Critical Thinking (Influence, Science and Practice)
1. Suppose you were an attorney representing a woman who broke her leg in a department store and was suing the store for $100,000 in damages. Knowing only what you know about perceptual contrast, what could you do during the trial to make the jury see $100,000 as a reasonable, even small, award? * Research for similar cases with the same injury but with settlements far greater than $100,000. The bigger its difference from the client’s demands, the better it would be. Present these case citations to the court and by the principle of perceptual contrast, it will drive home the point to the jury that the plaintiff’s demand is indeed very reasonable.
2. The charity request card in Figure 1.2 seems rather ordinary except for the odd sequencing of the donation request amounts. Explain why, according to the contrast principle, placing the smallest donation figure between the two larger figures is an effective tactic to prompt more and larger donations * Listing $25 as the very first amount and succeeding it with the $10 already creates a perceptual contrast, wherein the larger amount would be rejected outright as a steep amount for donation. However, placing $5 right after the $10 creates more perceptual contrast – again the donor would lean towards the lower value. If the charitable organization’s target amount is a donation of $10/person, then it should have stopped at ten as the last amount. However, if its target amount is $5 dollars but with an objective of prompting donors to give more voluntarily, then placing the $5 between the $10 and $15 makes more sense because the donor would be forced to choose a balance between two extremes – the extremes being $5 and $15 and the $10 being the balanced amount that the donor could give without the guilt feeling of being stingy and at the same time without the feeling of being taken advantage of.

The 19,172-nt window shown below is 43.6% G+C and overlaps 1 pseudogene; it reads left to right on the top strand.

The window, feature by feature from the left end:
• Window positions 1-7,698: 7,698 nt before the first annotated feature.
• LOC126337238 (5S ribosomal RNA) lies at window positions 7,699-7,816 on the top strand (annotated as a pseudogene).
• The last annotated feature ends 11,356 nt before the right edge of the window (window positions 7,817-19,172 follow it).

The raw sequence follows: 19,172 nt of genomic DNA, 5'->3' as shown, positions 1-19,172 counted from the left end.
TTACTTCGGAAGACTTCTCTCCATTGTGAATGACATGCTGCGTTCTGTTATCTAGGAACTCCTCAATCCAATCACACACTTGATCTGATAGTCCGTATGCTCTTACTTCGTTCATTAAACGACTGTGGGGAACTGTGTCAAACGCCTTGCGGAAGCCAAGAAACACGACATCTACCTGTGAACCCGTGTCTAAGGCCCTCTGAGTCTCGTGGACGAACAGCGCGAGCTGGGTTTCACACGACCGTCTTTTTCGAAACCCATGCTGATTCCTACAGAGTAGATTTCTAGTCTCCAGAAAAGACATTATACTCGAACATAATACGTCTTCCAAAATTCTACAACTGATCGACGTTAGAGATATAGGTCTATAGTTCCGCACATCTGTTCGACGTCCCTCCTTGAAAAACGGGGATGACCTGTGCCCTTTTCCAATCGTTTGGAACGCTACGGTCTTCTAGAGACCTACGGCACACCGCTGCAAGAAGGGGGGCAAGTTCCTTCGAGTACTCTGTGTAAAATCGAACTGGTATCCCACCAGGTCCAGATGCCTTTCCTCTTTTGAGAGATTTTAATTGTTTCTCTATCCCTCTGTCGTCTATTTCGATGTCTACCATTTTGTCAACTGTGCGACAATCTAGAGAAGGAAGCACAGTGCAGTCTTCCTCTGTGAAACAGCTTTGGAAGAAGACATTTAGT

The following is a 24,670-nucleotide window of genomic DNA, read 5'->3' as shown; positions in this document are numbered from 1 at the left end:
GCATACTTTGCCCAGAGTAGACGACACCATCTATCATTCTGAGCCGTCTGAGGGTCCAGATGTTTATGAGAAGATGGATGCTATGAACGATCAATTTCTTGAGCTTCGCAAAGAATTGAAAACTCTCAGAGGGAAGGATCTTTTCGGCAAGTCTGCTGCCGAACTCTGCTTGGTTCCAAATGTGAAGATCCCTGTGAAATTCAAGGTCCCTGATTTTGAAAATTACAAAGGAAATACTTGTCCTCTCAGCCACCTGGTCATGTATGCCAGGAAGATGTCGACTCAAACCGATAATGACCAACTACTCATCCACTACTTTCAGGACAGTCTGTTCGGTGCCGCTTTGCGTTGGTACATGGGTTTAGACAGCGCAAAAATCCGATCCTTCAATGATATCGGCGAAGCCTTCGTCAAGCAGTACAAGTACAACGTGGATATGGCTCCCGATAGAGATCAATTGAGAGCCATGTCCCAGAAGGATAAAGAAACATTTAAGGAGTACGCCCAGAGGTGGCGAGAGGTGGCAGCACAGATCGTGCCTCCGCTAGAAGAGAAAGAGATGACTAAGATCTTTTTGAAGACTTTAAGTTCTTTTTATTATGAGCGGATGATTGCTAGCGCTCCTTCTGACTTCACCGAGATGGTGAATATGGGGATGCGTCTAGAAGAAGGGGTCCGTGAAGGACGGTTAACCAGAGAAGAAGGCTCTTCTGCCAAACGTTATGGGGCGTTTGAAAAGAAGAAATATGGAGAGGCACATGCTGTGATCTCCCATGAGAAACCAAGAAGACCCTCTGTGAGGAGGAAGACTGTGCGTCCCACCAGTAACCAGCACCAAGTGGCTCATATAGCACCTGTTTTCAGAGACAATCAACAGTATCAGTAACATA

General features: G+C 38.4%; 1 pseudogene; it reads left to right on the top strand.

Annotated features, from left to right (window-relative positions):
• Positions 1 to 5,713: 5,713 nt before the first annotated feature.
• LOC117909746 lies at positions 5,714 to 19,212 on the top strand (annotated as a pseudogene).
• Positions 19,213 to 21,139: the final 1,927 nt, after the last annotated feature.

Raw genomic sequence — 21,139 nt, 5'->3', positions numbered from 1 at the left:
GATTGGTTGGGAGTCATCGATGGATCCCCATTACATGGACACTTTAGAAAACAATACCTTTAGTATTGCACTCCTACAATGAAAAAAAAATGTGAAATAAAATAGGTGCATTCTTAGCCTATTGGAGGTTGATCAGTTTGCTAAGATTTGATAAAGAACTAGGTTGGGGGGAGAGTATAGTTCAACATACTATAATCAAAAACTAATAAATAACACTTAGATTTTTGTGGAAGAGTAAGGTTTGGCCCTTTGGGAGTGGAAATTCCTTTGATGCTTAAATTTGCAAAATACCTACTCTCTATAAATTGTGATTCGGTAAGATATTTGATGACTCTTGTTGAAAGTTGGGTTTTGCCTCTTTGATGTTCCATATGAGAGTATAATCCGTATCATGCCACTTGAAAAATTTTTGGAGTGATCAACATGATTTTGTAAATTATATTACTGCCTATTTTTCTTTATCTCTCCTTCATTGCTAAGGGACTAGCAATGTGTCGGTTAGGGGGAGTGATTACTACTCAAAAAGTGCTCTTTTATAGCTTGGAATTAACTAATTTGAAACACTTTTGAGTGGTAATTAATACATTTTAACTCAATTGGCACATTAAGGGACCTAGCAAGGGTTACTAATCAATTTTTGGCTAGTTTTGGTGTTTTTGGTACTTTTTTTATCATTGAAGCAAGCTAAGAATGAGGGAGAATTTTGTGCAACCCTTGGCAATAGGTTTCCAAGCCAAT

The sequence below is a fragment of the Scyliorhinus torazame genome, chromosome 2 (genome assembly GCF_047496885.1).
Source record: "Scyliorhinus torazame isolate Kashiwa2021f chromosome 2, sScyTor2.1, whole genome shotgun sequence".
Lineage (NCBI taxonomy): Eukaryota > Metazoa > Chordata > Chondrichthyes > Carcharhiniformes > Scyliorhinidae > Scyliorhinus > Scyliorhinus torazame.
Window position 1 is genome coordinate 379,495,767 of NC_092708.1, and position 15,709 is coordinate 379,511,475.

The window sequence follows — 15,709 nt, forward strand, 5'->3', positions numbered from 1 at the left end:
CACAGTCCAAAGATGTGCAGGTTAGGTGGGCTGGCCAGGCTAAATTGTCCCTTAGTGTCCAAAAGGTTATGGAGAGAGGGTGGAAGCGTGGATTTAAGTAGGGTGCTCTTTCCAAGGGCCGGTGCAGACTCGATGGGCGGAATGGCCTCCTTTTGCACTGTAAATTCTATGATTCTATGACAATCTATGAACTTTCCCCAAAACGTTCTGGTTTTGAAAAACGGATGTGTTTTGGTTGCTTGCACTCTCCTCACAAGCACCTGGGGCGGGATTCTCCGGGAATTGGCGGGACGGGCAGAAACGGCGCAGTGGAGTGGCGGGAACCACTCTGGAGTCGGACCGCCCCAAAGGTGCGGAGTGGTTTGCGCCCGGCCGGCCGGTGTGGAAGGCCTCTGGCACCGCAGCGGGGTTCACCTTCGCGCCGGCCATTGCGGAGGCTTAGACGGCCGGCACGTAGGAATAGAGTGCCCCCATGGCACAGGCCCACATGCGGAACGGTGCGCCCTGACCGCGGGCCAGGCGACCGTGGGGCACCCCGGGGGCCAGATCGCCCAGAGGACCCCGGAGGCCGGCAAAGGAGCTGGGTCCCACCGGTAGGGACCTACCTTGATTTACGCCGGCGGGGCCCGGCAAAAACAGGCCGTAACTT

3. What points do the following quotes make about the dangers of click-whirr responding?
“Everything should be made as simple as possible but not simpler.” Albert Einstein * From the way I understand this, it means we should not fully relegate our decisions to the automatic click-whirr human responses. Human automatic behavior patterns tend to be learned, more flexible compared with those of the animals that possesses locked patterns of responses. Therefore, we have the capability to analyze and reason out situations before we make decisions. We have to keep in mind that not all stereotypes are true - not every pronouncement of an expert is infallible nor every expensive thing is of high quality. Although these judgmental heuristics allow us simplified living, we must also be conscious of being aware when these simplistic rules are being used to take advantage of us.
“The greatest lesson in life is to know that even fools are sometimes right.” Winston Churchill * This quote is a statement that disagrees with our propensity to stereotype. The stereotype is that people who are considered as fools do not have any smart or knowledgeable thing to offer in terms of opinion. The fool would be the complete opposite of people we consider as experts – people whose opinions are always held in high regard and true. Therefore the fools are people whose views are considered laughable and false. This quote actually says that there are times when a fool’s opinion should be listened to and heeded because it is right. Then again, this would only be possible if we make a conscious effort to react using other triggers rather than just the click-whirr response.
4. How does the photograph that opens this chapter reflect the topic of the chapter? * The photograph shows the onslaught of information that an individual has to process and assimilate into their lives every day. We get swamped with too much information, we do not have the time, energy or the ability to sort them out...